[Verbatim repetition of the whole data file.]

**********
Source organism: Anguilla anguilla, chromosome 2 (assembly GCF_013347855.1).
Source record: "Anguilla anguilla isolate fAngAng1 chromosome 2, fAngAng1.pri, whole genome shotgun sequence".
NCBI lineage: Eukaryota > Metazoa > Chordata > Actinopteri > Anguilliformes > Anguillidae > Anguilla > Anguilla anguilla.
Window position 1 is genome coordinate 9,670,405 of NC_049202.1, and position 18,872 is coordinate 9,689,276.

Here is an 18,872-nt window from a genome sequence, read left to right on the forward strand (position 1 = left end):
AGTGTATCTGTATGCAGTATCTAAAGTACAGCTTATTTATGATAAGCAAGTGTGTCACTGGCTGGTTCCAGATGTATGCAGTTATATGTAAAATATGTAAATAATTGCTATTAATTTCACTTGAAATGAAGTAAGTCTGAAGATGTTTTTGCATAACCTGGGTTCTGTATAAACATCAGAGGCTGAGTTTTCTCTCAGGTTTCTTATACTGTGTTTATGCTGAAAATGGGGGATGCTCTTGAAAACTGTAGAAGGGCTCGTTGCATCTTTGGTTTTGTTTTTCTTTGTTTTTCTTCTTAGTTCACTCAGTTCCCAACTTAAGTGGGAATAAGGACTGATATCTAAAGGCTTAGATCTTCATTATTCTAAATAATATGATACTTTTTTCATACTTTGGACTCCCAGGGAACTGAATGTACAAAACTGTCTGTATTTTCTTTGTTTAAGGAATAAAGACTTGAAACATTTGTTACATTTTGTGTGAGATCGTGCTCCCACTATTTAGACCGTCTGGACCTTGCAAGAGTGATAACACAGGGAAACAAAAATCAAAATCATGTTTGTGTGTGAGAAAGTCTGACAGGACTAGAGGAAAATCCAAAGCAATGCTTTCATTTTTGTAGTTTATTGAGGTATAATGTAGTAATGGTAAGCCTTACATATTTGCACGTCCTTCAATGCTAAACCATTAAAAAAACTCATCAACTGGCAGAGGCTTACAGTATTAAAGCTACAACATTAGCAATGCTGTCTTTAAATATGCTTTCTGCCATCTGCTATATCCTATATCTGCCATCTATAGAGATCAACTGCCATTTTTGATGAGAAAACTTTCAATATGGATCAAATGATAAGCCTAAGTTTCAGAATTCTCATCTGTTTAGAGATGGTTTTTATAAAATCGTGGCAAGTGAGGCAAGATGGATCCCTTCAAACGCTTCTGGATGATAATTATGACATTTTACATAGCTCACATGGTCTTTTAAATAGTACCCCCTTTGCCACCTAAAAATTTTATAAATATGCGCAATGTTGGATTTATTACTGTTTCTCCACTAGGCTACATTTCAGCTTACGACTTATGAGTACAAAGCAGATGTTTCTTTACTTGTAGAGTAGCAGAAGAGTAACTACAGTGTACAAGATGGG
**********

Source organism: Anguilla anguilla, chromosome 2 (assembly GCF_013347855.1).
Source record: "Anguilla anguilla isolate fAngAng1 chromosome 2, fAngAng1.pri, whole genome shotgun sequence".
NCBI lineage: Eukaryota > Metazoa > Chordata > Actinopteri > Anguilliformes > Anguillidae > Anguilla > Anguilla anguilla.
Window position 1 is genome coordinate 9,670,405 of NC_049202.1, and position 18,872 is coordinate 9,689,276.

Here is an 18,872-nt window from a genome sequence, read left to right on the forward strand (position 1 = left end):
AGTGTATCTGTATGCAGTATCTAAAGTACAGCTTATTTATGATAAGCAAGTGTGTCACTGGCTGGTTCCAGATGTATGCAGTTATATGTAAAATATGTAAATAATTGCTATTAATTTCACTTGAAATGAAGTAAGTCTGAAGATGTTTTTGCATAACCTGGGTTCTGTATAAACATCAGAGGCTGAGTTTTCTCTCAGGTTTCTTATACTGTGTTTATGCTGAAAATGGGGGATGCTCTTGAAAACTGTAGAAGGGCTCGTTGCATCTTTGGTTTTGTTTTTCTTTGTTTTTCTTCTTAGTTCACTCAGTTCCCAACTTAAGTGGGAATAAGGACTGATATCTAAAGGCTTAGATCTTCATTATTCTAAATAATATGATACTTTTTTCATACTTTGGACTCCCAGGGAACTGAATGTACAAAACTGTCTGTATTTTCTTTGTTTAAGGAATAAAGACTTGAAACATTTGTTACATTTTGTGTGAGATCGTGCTCCCACTATTTAGACCGTCTGGACCTTGCAAGAGTGATAACACAGGGAAACAAAAATCAAAATCATGTTTGTGTGTGAGAAAGTCTGACAGGACTAGAGGAAAATCCAAAGCAATGCTTTCATTTTTGTAGTTTATTGAGGTATAATGTAGTAATGGTAAGCCTTACATATTTGCACGTCCTTCAATGCTAAACCATTAAAAAAACTCATCAACTGGCAGAGGCTTACAGTATTAAAGCTACAACATTAGCAATGCTGTCTTTAAATATGCTTTCTGCCATCTGCTATATCCTATATCTGCCATCTATAGAGATCAACTGCCATTTTTGATGAGAAAACTTTCAATATGGATCAAATGATAAGCCTAAGTTTCAGAATTCTCATCTGTTTAGAGATGGTTTTTATAAAATCGTGGCAAGTGAGGCAAGATGGATCCCTTCAAACGCTTCTGGATGATAATTATGACATTTTACATAGCTCACATGGTCTTTTAAATAGTACCCCCTTTGCCACCTAAAAATTTTATAAATATGCGCAATGTTGGATTTATTACTGTTTCTCCACTAGGCTACATTTCAGCTTACGACTTATGAGTACAAAGCAGATGTTTCTTTACTTGTAGAGTAGCAGAAGAGTAACTACAGTGTACAAGATGGG